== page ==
Preparing for Election 2020

As we all prepare for what may be a contentious election, we know mayors serve as an important community convener and messenger to ensuring their residents know how voting will work this year and what to expect. In this toolkit you will find general messaging and talking points, along with tools and ideas for how to deploy this messaging.

Over Zero and Delivery Associates: Election Violence Prevention Toolkit: BuildingResilientCities.org

Peaceful elections have always been essential to the democratic process in the United States. As we find ourselves in a moment of heightened tensions at the national level, it’s increasingly important to work proactively to prevent political and election-related violence. Over Zero together with Delivery Associates has released an Election Violence Prevention Toolkit for mayors, downloadable here. This toolkit supports Mayors as they play a critical role in creating a positive, peaceful, inclusive, and informative election environment in their communities.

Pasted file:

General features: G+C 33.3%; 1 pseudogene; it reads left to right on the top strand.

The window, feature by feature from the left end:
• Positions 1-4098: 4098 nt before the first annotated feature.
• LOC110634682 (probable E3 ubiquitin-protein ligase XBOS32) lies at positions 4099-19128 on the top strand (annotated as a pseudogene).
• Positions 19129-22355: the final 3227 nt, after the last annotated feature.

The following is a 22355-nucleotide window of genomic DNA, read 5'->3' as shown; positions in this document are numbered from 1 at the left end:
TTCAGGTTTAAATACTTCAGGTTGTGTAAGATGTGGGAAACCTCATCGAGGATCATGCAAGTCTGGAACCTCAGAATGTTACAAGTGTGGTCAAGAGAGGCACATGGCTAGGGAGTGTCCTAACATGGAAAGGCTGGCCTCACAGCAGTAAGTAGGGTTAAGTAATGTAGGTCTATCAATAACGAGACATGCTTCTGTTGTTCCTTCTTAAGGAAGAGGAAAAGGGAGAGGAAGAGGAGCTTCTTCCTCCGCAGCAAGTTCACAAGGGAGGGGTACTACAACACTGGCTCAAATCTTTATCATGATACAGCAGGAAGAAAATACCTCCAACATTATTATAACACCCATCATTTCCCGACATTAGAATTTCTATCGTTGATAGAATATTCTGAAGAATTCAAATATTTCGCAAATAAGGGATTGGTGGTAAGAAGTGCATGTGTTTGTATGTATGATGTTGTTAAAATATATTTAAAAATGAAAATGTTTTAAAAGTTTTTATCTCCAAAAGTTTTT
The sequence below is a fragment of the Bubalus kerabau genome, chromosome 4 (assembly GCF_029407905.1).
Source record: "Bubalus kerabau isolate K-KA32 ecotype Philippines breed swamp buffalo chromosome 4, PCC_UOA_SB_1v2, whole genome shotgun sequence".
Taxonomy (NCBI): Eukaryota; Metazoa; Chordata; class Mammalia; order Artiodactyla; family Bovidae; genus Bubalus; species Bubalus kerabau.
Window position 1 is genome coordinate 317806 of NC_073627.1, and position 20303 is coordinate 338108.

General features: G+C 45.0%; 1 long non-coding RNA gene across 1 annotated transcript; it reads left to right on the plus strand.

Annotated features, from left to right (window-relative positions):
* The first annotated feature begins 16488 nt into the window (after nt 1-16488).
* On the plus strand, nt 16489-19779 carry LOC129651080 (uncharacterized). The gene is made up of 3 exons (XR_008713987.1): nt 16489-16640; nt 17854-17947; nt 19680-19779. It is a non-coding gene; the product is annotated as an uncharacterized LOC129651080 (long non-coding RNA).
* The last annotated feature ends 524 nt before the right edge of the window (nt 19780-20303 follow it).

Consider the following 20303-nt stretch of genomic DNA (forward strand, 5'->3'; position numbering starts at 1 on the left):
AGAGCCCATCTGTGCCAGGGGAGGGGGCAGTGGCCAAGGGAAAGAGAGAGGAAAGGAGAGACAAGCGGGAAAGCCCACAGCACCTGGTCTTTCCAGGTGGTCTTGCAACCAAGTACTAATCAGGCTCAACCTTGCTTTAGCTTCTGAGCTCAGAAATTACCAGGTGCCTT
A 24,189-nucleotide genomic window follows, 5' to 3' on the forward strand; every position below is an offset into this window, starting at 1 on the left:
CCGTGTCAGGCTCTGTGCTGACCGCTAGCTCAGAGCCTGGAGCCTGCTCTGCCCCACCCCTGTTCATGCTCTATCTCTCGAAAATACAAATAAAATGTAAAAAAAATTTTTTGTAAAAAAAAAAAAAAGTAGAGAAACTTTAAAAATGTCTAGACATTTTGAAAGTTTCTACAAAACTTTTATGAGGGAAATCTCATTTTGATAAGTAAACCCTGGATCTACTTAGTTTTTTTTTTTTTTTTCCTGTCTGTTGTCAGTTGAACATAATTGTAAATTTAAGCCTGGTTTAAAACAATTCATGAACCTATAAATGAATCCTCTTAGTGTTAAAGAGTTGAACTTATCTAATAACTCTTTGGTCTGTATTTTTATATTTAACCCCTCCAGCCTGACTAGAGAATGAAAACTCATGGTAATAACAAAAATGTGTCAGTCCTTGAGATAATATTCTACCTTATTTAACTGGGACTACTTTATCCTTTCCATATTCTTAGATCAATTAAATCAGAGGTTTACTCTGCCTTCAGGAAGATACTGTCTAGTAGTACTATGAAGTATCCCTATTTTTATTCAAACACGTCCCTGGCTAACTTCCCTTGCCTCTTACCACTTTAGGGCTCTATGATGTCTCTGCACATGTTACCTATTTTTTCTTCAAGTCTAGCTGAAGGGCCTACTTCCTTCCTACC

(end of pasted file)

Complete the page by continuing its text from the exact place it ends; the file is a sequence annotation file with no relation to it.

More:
ADL H.E.A.T. Map

ADL H.E.A.T. (Hate, Extremism, Anti-Semitism, and Terrorism) Map is the first-of-its-kind interactive and customizable map detailing extremist and anti-Semitic incidents around the nation. ADL experts in its Center on Extremism developed this unique visualization with data points extracted from information sources including news and media reports, government documents (including police reports), victim reports, extremist-related sources, Center on Extremism investigations and more.

This is a tool that can be used to assess the threat of Election Day and violence and the potential for conflicts before, during, and after.

Ohio Mayors Alliance Messaging:

Our elections are secure: